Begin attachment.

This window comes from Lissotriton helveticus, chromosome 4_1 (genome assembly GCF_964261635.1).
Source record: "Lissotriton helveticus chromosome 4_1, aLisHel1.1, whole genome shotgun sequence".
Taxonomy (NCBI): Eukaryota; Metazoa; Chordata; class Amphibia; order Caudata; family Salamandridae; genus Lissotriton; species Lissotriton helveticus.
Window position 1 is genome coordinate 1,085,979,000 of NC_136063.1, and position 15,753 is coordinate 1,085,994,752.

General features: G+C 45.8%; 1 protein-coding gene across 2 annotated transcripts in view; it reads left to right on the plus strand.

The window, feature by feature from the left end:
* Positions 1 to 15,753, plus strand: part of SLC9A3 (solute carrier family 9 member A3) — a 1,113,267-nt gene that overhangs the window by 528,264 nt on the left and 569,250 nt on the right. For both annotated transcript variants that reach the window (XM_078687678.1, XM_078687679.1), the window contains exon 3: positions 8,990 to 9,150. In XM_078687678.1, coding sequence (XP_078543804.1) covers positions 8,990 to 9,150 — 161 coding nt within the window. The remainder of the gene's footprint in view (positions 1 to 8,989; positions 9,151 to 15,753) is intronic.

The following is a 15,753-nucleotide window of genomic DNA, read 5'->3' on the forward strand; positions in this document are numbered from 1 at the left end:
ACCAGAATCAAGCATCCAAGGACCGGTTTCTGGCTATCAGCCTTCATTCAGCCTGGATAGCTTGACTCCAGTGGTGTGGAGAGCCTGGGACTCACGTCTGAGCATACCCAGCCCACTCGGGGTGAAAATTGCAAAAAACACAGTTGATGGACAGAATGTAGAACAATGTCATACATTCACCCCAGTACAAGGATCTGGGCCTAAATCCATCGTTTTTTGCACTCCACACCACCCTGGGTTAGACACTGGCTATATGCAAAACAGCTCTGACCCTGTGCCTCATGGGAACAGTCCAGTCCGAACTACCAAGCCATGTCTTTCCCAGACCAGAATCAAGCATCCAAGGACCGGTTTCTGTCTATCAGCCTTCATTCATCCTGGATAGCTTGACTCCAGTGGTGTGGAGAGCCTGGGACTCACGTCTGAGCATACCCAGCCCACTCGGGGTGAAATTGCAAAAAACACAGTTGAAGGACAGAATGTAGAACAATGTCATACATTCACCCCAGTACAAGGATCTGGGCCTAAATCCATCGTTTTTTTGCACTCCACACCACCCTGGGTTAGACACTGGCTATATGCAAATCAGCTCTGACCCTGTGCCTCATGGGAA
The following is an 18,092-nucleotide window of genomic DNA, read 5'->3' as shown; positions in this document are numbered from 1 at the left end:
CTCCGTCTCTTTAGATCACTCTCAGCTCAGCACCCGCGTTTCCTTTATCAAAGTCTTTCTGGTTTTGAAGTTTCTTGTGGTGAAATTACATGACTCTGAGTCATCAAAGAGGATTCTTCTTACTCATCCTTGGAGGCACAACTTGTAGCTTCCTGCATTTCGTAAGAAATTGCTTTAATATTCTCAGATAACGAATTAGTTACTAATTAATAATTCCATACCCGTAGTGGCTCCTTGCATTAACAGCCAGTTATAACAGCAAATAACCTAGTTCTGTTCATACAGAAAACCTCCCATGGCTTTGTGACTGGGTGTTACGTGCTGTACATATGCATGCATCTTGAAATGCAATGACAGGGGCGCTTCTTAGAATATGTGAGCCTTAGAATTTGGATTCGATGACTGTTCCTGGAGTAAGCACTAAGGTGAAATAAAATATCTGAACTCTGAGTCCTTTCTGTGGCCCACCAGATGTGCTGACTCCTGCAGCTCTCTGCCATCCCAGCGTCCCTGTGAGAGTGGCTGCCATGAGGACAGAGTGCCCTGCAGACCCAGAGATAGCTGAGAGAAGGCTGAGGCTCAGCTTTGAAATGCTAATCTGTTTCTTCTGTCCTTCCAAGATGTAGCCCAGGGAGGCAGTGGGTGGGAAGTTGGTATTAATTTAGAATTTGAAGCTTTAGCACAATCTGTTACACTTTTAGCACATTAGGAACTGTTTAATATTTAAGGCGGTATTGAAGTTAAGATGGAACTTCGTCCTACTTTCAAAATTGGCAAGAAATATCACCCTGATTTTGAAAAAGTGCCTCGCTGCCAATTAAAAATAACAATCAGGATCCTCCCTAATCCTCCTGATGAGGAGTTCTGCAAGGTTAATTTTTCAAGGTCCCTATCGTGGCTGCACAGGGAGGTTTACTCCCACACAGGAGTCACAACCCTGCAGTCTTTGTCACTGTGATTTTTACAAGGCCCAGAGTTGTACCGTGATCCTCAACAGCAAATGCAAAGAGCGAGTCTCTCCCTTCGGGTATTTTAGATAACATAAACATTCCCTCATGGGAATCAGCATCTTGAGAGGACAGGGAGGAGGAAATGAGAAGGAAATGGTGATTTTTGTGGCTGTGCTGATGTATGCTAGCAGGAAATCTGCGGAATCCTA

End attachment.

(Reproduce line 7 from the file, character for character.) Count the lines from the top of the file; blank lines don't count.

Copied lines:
* Positions 1 to 15,753, plus strand: part of SLC9A3 (solute carrier family 9 member A3) — a 1,113,267-nt gene that overhangs the window by 528,264 nt on the left and 569,250 nt on the right. For both annotated transcript variants that reach the window (XM_078687678.1, XM_078687679.1), the window contains exon 3: positions 8,990 to 9,150. In XM_078687678.1, coding sequence (XP_078543804.1) covers positions 8,990 to 9,150 — 161 coding nt within the window. The remainder of the gene's footprint in view (positions 1 to 8,989; positions 9,151 to 15,753) is intronic.